4. Proper and early rehabilitation is important in preventing residual ankle symptoms. An immobilization boot or strapping that can be removed during early non-weight bearing exercises seems to be most effective.
5. Strength and balance training of the uninjured contralateral limb can be used to assist reaching full recovery in a shorter period of time.
6. Functional exercises can also be performed earlier in the rehabilitation process by reducing the gravitational forces so patients can perform in a pain-free range and still receive the benefits of early activity. Evidence shows that daily ankle disk (wobble board) training assists in preventing ankle sprains, and is a relatively inexpensive and easy alternative to traditional rehabilitation protocols.
How tape, braces and shoes affects ankle ROM?
Historically the purpose of external support systems is to prevent acute ankle injuries by restricting abnormal ankle ROM. It is believed that a superior restrictive effect also implies a superior preventive effect.
Verhagen EA et al reviewed the literature regarding the restricting effect of adhesive taping, prophylactic ankle stabilisers (PAS) and high-top shoes on ankle ROM. The findings are as follows:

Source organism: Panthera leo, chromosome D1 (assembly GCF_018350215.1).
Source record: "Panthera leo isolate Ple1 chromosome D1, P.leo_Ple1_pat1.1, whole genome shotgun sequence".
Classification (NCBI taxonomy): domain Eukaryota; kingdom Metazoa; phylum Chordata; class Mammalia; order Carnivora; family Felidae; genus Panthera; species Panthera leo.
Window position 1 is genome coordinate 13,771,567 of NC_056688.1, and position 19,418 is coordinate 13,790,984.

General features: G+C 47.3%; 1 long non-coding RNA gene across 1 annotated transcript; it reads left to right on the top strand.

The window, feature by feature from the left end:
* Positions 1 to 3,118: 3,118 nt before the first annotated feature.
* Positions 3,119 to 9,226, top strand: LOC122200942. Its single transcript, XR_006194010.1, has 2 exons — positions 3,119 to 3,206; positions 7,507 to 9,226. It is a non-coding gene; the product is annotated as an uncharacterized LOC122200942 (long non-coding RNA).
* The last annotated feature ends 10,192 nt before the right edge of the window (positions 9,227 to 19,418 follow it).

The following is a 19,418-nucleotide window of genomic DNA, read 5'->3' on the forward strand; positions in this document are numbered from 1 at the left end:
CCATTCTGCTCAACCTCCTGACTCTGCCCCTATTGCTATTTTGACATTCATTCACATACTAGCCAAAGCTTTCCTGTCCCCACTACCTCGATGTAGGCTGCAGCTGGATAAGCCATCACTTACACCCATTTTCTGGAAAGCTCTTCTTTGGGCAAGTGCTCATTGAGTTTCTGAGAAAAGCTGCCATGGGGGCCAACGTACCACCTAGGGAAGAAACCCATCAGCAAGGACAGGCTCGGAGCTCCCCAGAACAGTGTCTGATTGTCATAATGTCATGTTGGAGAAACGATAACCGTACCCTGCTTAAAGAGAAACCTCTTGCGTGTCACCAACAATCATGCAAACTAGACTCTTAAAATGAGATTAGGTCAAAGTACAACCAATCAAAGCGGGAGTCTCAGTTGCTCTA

1. It has been found that tape restricts ankle eversion and inversion ROM significantly following application. However, tape loosens significantly following standardised exercise and sports activities.
2. Studies regarding PAS reported that both semi-rigid and nonrigid stabilisers give a significant post-application restriction of ankle inversion motion. The nonrigid stabilisers show loosening over time during exercise, while the semi-rigid stabilisers maintain their restrictive effect over the same time span.
3. High-top shoes in comparison to low-top shoes are more effective in restricting mechanically imposed ankle inversion ROM. Low-top shoes, however, also limit mechanically imposed ankle inversion stress with the ankle in the position in which ankle injury occurs most frequently.

Bottom line:
A superior mechanical restriction of ankle ROM does not necessarily imply a superior preventive effect.